Service organization supply chains provide a context that amplifies the complexity of interorganizational interdependencies and the need to build unique capabilities and innovative solutions, especially when confronted with man-made or natural disasters. Using the lens of complex adaptive systems (CAS), this study aims to investigate the role of absorptive capacity (AC), change management capability and information quality in improving a firm’s ability to cope with disasters – disaster immunity (DI). The study uniquely parses absorptive capacity into a three-variable, second-order construct (absorptive human resource management, absorptive complementary knowledge and absorptive infrastructure).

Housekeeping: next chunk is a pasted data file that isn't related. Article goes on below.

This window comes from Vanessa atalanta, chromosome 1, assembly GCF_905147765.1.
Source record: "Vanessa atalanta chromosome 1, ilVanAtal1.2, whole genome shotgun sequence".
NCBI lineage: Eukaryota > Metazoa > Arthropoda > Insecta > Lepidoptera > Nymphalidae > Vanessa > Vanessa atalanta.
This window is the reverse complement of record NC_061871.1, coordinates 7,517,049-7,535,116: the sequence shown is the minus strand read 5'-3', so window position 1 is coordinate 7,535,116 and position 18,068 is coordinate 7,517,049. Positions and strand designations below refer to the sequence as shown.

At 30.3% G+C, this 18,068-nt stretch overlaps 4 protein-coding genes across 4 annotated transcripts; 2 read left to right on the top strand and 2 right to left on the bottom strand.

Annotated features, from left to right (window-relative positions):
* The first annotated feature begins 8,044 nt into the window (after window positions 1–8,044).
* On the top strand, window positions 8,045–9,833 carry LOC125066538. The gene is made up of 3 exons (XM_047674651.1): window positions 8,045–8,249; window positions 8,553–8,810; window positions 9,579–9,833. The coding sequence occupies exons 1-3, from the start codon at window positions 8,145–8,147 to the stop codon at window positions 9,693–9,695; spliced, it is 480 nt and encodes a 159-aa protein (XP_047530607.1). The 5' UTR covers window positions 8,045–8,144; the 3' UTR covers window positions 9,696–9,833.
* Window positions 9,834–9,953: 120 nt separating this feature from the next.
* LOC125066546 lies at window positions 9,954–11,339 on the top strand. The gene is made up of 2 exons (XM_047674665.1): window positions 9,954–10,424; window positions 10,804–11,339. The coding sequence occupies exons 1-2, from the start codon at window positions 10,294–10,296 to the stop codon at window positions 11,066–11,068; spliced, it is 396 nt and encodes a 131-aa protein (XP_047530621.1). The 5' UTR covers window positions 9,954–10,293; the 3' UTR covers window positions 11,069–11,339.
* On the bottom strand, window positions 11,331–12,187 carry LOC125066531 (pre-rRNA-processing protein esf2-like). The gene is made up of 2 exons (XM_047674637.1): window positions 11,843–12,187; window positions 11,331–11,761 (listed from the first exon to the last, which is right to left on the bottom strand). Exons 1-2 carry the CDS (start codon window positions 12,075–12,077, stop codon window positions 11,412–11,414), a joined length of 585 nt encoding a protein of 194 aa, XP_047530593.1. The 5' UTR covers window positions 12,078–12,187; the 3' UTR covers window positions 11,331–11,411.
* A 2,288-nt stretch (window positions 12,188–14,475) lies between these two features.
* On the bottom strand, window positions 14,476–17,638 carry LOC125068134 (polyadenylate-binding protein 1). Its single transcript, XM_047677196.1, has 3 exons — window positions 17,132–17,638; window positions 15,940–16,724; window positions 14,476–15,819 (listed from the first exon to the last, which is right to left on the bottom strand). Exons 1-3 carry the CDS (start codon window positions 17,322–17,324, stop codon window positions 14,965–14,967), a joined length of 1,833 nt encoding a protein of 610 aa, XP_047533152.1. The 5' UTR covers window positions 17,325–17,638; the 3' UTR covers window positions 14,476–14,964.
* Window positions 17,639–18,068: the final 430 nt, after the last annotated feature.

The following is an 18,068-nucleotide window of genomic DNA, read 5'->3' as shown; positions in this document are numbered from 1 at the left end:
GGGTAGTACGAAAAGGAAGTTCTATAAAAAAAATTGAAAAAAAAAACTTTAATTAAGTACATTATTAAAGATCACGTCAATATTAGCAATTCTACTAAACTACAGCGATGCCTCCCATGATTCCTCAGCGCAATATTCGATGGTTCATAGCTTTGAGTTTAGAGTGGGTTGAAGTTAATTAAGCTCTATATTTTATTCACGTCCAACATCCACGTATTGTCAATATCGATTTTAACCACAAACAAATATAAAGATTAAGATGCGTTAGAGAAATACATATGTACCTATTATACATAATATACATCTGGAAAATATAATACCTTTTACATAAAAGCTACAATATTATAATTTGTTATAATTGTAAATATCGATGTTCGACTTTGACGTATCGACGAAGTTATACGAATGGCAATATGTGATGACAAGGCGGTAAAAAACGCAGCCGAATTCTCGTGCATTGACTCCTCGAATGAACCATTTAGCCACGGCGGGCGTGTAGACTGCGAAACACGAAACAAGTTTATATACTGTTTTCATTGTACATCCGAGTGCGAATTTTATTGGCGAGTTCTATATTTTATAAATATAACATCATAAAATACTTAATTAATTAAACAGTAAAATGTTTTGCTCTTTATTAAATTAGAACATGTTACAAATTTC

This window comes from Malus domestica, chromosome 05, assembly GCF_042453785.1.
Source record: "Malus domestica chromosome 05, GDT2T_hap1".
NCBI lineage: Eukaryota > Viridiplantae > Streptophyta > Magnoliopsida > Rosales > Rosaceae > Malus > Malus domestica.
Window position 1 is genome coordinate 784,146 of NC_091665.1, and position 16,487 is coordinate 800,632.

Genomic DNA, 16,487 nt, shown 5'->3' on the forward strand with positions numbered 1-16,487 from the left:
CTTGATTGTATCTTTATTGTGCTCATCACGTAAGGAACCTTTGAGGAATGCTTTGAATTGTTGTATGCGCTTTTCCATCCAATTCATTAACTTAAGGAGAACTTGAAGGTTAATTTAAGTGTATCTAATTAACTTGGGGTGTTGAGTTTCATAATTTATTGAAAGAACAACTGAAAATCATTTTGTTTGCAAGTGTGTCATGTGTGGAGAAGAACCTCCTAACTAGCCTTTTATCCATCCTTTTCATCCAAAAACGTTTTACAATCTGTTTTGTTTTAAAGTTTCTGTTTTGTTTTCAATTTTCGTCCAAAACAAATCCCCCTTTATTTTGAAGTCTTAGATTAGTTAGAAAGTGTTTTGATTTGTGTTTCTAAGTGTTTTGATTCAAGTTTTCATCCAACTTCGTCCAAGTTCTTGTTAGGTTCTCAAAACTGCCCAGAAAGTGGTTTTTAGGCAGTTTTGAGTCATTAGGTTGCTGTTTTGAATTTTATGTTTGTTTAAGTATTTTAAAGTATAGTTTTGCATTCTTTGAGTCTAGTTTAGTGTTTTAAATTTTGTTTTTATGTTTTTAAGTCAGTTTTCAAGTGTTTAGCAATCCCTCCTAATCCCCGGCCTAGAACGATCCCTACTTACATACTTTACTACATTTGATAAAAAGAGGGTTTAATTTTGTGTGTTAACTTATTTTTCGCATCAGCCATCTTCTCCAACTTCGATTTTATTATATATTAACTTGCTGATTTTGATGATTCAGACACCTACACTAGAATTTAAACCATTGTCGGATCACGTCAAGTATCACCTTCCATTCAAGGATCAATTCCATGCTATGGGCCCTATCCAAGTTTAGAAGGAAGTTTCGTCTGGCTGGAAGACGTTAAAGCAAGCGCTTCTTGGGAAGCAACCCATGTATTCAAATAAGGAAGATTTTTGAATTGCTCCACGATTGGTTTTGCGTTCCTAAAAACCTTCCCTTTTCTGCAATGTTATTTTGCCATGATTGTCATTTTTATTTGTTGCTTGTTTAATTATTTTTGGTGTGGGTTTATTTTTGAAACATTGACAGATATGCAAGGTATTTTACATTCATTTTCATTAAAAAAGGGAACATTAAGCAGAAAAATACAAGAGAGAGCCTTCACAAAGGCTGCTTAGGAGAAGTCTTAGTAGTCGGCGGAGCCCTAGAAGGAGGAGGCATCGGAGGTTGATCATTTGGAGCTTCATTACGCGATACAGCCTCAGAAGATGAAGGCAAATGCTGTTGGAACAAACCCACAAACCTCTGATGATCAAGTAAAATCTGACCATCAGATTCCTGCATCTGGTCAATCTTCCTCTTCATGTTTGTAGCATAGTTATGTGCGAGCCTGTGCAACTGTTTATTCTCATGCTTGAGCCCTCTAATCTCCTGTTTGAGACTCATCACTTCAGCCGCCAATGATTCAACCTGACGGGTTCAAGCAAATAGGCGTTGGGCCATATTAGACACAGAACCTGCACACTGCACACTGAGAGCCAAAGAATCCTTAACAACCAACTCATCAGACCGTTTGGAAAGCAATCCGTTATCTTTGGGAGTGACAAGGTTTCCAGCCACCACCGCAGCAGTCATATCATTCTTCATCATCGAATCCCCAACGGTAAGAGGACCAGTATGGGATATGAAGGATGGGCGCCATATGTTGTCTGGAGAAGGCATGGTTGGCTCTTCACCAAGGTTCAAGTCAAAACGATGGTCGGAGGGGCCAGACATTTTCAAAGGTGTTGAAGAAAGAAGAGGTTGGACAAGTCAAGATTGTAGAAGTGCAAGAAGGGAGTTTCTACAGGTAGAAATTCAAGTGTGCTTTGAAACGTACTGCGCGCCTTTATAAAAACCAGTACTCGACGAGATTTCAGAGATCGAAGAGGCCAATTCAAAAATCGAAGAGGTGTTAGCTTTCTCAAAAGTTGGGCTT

Using data collected from 264 US service firms in a supply chain context, this paper evaluates the research model using the structural equation modeling approach.
The second-order, three-dimensional framework for AC has far superior psychometric properties as compared to the previous unidimensional conceptualizations. Results show that AC influences a firm’s DI through change management capability and information quality – two DI enhancing resources.
The paper builds on previous conceptual discussions of absorptive capacity as a multidimensional construct by operationalizing AC as a latent variable with three dimensions (above). Moreover, this paper shows that AC, change management capability, information quality and DI are interrelated parts of a CAS.
Sadeghi, J.K., Struckell, E., Ojha, D. and Nowicki, D. (2021), "Absorptive capacity and disaster immunity: the mediating role of information quality and change management capability", Journal of Knowledge Management, Vol. 25 No. 4, pp. 714-742. https://doi.org/10.1108/JKM-06-2020-0404
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